24 July 2018

The Verge: “The anti-monopoly case against Google”

These are monopoly networks, or networks that have many monopoly characteristics. So we looked to the past, trying to figure out what principles people used to regulate the railroads, the utilities, and other monopoly networks. And there were two primary principles people brought to bear on the transport monopolies.

One was non-discrimination, which is most important from the side of the producer. Every single customer has been trying to use these platforms, these transport systems, to get to market, has to be treated the exact same. You get the same service, you get the same pricing, and you all get in the same line. No discrimination, no playing favorites, no giving someone a better rate.

The second principle was no vertical integration. If you own a necessary monopoly that other people depend on, you cannot deal in products that compete with other companies that depend on you to get to market. If I am growing grain on my farm and I need to get on your railroad to get to the city where my grain’s going to be consumed, I do not want the railroad to buy the farm next to me. That’s because when I go to the depot, I know that every day when I try to take my grain into town, the railroad grain will be loaded before mine is.

Barry Lynn

From last year, but just as relevant today as back then – and fitting after the conclusion of another antitrust case against Google in the European Union. I found it amusing that most of the examples in the article involve Amazon and their distribution network, but Google breaks the same principles in the digital space. In the Android case for example, Google compels hardware manufacturers to include its own digital services, thereby hurting the chances of competing online services to gain and retain customers. The ideal situation would be to have several competing platforms on every distribution market, but digital network effects appear to favor a single big platform; baring that, platforms should be closely scrutinized to prevent anticompetitive behavior.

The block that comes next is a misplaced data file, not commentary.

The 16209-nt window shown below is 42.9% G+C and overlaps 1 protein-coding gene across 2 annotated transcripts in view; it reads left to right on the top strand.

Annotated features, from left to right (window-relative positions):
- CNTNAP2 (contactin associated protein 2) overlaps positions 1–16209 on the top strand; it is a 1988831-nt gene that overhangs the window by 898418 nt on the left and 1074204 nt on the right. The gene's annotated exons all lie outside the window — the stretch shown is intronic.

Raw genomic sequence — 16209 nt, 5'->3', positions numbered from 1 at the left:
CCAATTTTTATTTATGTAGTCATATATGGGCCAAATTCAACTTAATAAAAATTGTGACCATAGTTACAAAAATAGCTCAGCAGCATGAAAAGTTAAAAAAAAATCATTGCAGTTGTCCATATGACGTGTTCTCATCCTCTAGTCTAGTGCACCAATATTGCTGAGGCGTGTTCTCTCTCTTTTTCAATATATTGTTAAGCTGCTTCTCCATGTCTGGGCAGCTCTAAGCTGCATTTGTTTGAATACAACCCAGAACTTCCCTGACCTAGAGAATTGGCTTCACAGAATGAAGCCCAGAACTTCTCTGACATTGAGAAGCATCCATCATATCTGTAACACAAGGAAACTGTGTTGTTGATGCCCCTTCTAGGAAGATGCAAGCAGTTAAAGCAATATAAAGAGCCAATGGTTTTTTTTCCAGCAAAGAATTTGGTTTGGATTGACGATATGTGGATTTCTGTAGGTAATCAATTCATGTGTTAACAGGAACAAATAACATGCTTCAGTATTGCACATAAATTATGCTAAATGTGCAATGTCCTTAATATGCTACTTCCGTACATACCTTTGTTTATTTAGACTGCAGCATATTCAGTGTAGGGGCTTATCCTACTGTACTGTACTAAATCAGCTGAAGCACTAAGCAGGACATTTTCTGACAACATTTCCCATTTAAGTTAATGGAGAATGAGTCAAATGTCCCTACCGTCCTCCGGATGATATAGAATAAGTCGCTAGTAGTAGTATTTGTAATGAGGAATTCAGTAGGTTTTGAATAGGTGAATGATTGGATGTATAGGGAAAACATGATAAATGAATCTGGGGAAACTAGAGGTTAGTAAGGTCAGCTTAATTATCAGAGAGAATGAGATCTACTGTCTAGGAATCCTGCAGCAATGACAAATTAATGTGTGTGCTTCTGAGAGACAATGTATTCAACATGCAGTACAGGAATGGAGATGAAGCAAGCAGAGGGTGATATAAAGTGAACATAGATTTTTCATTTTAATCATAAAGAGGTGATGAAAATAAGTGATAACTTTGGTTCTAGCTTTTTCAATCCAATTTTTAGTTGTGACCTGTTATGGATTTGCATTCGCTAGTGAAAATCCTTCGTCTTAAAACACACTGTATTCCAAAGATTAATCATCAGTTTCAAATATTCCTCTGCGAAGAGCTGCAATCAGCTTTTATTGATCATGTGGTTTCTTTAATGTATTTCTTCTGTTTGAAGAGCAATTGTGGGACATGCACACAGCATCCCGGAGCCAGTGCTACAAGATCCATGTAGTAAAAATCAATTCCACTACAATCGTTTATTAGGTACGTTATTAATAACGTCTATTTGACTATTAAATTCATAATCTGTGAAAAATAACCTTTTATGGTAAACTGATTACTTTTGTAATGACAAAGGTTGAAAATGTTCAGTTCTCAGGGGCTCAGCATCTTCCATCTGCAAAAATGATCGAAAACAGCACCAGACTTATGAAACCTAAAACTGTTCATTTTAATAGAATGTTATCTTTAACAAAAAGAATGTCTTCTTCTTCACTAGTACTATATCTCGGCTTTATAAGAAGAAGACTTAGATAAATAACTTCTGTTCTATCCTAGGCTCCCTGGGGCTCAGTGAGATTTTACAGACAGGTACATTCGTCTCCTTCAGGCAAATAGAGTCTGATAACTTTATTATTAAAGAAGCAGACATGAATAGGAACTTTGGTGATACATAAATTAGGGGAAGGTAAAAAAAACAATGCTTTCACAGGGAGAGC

A similar case could be made against Apple as well, though not mentioned in the article. I’m reasonably sure complaints will start coming in, as Apple switches focus to digital services to drive long-term revenues. One of the high profile antitrust disputes in the coming years will likely be Spotify against Apple, for bundling and promoting Apple Music to iOS users. If Apple decides to add video content to the mix, Netflix may join the action as well.

Interestingly, the author argues the same fairness principles could be applied even further to Facebook and any other algorithmic timeline. In light of the continuous scandals caused by Facebook’s mishandling of data, some form of regulation here is sorely needed and long overdue.

The other question with Facebook: is there a public harm in the way they manipulate information between the author of an idea and the reader of that idea? I was talking about the way Amazon manipulates the flow of books between an author and a reader. We have much the same problem with Facebook. They’re manipulating the flow of information between citizen and citizen, and they’re doing it in ways that maximize their own revenue but warp the public perception of events.

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